Speaking with the STA, Mirsad Begić of the ZSSS trade union confederation pointed the finger at state institutions and employers as regards the absence of a single definition, while he also took issue with the distinguishing between legal and illegal precarious labour arrangements.
He argued this took normal labour arrangements out of the picture and suggested precarious work was only about exploitation that is illegal. "Such a rendering of the concept is misleading, since people are often excessively exploited even in entirely legal forms of work."
Borut Brezar in Hana Radilovič of the the Movement for Dignified Work and Welfare Society moreover warned that the coronavirus crisis further aggravated the status of precarious workers, who often live below the poverty line.
A study conducted recently among the self-employed showed a third were feeling depressed while 14% even had suicidal thoughts after starting the path of self-employment.
Aid provided to the self-employed during the epidemic amounted to EUR 350 in basic income in March and EUR 700 each in April and May along with covered social contributions.
While calling for systemic measures, the union and movement are pessimistic as regards promises of political action. "It seems that it still holds in politics that changes are avoided by forming a taskforce," said Brezar and Radilovič, pointing out this had also happened without any results under the past two governments.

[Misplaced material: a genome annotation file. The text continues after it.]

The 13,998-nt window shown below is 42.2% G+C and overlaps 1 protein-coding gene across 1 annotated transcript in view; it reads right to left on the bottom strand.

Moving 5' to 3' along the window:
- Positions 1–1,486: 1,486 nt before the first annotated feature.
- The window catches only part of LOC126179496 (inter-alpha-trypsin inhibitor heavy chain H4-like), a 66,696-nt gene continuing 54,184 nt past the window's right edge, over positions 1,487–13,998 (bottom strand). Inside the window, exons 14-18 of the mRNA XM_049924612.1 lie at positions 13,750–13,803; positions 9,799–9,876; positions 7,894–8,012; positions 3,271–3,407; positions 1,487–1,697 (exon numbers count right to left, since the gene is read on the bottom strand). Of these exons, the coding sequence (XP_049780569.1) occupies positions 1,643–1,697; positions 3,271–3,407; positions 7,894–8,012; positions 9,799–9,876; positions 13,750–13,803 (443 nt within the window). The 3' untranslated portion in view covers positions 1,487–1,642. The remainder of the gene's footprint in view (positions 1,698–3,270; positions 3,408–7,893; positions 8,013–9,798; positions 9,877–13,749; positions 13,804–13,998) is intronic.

The movement is proposing a minimum hourly wage for precarious work forms and paid sick-leave for the self-employed, while it also promotes changes to public procurement rules, which often prioritise cheap bidders that exploit workers.
Labour, Family, Social Affairs and Equal Opportunities Minister Janez Cigler Kralj told the STA he was aware of the negative impact of precarious work at the micro and macro levels.
"At the micro level we speak of negative effects in terms of the absence of minimal legal, economic and social security. At the macro level, it is the existence and maintenance of social security systems and tax policy that are affected," he said.